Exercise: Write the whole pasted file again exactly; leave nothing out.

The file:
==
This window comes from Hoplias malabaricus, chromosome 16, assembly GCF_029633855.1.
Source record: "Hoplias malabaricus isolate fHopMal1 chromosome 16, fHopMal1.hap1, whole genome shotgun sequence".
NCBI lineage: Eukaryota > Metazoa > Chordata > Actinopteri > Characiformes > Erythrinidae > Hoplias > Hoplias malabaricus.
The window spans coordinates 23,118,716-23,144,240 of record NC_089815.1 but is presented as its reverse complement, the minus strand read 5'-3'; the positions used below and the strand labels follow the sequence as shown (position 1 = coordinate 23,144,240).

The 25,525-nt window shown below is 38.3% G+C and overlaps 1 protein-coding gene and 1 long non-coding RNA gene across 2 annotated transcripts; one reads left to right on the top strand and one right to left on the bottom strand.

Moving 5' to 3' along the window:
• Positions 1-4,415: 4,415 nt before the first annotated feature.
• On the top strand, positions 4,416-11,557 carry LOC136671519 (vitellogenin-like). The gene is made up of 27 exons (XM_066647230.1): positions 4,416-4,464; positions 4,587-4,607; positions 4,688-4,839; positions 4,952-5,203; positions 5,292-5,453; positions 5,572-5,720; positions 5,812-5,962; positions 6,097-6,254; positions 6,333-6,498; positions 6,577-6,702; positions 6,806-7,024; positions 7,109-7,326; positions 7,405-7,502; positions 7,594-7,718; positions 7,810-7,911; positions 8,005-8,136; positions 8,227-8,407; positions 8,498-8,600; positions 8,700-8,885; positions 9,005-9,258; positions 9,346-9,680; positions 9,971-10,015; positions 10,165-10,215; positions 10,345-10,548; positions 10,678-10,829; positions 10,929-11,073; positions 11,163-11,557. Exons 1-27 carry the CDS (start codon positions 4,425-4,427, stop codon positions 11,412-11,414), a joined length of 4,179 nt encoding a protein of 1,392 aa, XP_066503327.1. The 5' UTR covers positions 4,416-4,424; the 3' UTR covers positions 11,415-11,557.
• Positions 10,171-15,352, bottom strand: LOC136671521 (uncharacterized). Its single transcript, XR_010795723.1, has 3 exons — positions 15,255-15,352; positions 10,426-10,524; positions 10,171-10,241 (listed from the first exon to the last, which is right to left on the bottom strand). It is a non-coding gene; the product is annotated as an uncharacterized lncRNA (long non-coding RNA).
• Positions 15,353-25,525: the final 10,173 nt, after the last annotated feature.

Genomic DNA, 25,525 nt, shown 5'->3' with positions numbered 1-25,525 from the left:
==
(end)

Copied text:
This window comes from Hoplias malabaricus, chromosome 16, assembly GCF_029633855.1.
Source record: "Hoplias malabaricus isolate fHopMal1 chromosome 16, fHopMal1.hap1, whole genome shotgun sequence".
NCBI lineage: Eukaryota > Metazoa > Chordata > Actinopteri > Characiformes > Erythrinidae > Hoplias > Hoplias malabaricus.
The window spans coordinates 23,118,716-23,144,240 of record NC_089815.1 but is presented as its reverse complement, the minus strand read 5'-3'; the positions used below and the strand labels follow the sequence as shown (position 1 = coordinate 23,144,240).

The 25,525-nt window shown below is 38.3% G+C and overlaps 1 protein-coding gene and 1 long non-coding RNA gene across 2 annotated transcripts; one reads left to right on the top strand and one right to left on the bottom strand.

Moving 5' to 3' along the window:
• Positions 1-4,415: 4,415 nt before the first annotated feature.
• On the top strand, positions 4,416-11,557 carry LOC136671519 (vitellogenin-like). The gene is made up of 27 exons (XM_066647230.1): positions 4,416-4,464; positions 4,587-4,607; positions 4,688-4,839; positions 4,952-5,203; positions 5,292-5,453; positions 5,572-5,720; positions 5,812-5,962; positions 6,097-6,254; positions 6,333-6,498; positions 6,577-6,702; positions 6,806-7,024; positions 7,109-7,326; positions 7,405-7,502; positions 7,594-7,718; positions 7,810-7,911; positions 8,005-8,136; positions 8,227-8,407; positions 8,498-8,600; positions 8,700-8,885; positions 9,005-9,258; positions 9,346-9,680; positions 9,971-10,015; positions 10,165-10,215; positions 10,345-10,548; positions 10,678-10,829; positions 10,929-11,073; positions 11,163-11,557. Exons 1-27 carry the CDS (start codon positions 4,425-4,427, stop codon positions 11,412-11,414), a joined length of 4,179 nt encoding a protein of 1,392 aa, XP_066503327.1. The 5' UTR covers positions 4,416-4,424; the 3' UTR covers positions 11,415-11,557.
• Positions 10,171-15,352, bottom strand: LOC136671521 (uncharacterized). Its single transcript, XR_010795723.1, has 3 exons — positions 15,255-15,352; positions 10,426-10,524; positions 10,171-10,241 (listed from the first exon to the last, which is right to left on the bottom strand). It is a non-coding gene; the product is annotated as an uncharacterized lncRNA (long non-coding RNA).
• Positions 15,353-25,525: the final 10,173 nt, after the last annotated feature.

Genomic DNA, 25,525 nt, shown 5'->3' with positions numbered 1-25,525 from the left: